National Commission for the
Certification of Crane Operators
Committed to Quality, Integrity, and Fairness in Testing since 1995


OSHA Crane Operator Certification: Five Things You Need to Know

December 2018—Eight years after the rule was originally published, and fully 15 years after the Cranes and Derricks Advisory Committee (C-DAC) finished its revision of the crane rule, OSHA’s requirement for construction crane operators to be certified has come into effect. We look at five key elements of the final rule:

1. Crane Operator Certification Is in Effect Now! The Final Rule published in August 2010, and that was last modified in November 2017 to extend the deadline by one year, states that the operator certification requirement takes effect on November 10, 2018. The effective date of this requirement is unchanged by the (second) Final Rule published last month. So, if you are not certified for the type of crane you are operating, your time is up: Get certified!

2. Certification Can Be by Type Alone. The Interim Compliance Guidance Guidance issued on November 5, 2018, provides for OSHA to accept certifications issued by type only, rather than by type and capacity as the (first) Final Rule states. This is incorporated permanently into the federal regulation by the (second) Final Rule that goes into effect on December 10, 2018.

3. Employers Must Evaluate Their Certified Operators. Effective February 7, 2019, employers must also evaluate their operators to ensure they have the skills and knowledge necessary to operate the crane(s) they are assigned (taking into account the cranes’ size and configuration), as well as the hoisting activities required. They must also demonstrate they have the ability to “recognize and avert” risk. If an employer has already evaluated operators employed prior to December 10, those evaluations will suffice.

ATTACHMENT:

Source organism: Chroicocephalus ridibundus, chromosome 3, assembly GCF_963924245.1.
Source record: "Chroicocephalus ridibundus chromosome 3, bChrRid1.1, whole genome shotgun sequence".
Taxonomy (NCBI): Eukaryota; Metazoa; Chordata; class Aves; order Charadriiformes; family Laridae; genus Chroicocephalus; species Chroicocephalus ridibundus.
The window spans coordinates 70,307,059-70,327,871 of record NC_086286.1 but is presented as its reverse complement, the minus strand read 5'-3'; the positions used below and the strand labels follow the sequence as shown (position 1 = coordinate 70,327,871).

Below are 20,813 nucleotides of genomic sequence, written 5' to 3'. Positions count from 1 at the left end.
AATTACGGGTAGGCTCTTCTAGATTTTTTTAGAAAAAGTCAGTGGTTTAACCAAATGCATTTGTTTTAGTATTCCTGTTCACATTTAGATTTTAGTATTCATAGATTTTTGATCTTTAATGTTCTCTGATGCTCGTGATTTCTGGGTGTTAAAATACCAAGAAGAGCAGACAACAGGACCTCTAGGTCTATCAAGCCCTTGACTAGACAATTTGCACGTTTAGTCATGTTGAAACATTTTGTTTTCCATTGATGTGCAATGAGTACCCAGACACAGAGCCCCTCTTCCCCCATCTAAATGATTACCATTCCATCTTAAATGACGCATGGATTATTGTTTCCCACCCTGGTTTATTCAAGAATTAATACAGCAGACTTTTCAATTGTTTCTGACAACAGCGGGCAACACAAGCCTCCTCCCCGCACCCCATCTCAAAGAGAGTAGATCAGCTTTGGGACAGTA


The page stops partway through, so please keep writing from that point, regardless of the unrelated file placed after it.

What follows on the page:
4. The Evaluations Must Be Documented. The evaluation document, which must be made available at the worksite, must include the names both of the operator and the evaluator (who also has to sign it), the date the evaluation was conducted, and the make, model, and configuration of the crane.

5. Employers Are Still Responsible for Training. Operators who are not yet certified are classified as “operators-in-training.” Employers must provide them with sufficient formal and practical instruction to ensure they have the skills, knowledge, and ability to recognize and avert risk needed to operate their cranes safely. Operators-in-training are allowed to operate cranes without being certified (subject to certain restrictions), and they must be continuously monitored. The employer is also responsible for retraining as necessary.

It’s been a long and challenging journey, but OSHA has finally resolved the last remaining issues that had held up its requirement for crane operators to be certified.

Sorting It Out

The initial confusion surrounding the effective dates of OSHA’s crane operator certification requirements stemmed from the fact there are two Final Rules in play. The (first) Final Rule published in August 2010 provided for operator certification to go into effect four years later. That never happened because of industry concerns about having to certify by capacity, and whether an employer had additional duties to ensure operators were qualified beyond having them certified.

The certification deadline was extended twice, to November 10, 2018, and that date was not changed by the (second) Final Rule published last month. The fact that that the second rule had its own effective date of December 10 led some to think that operator certification deadline had been extended again; it had not.

Further resources are available at NCCCO’s OSHA Crane Rule Resource Center.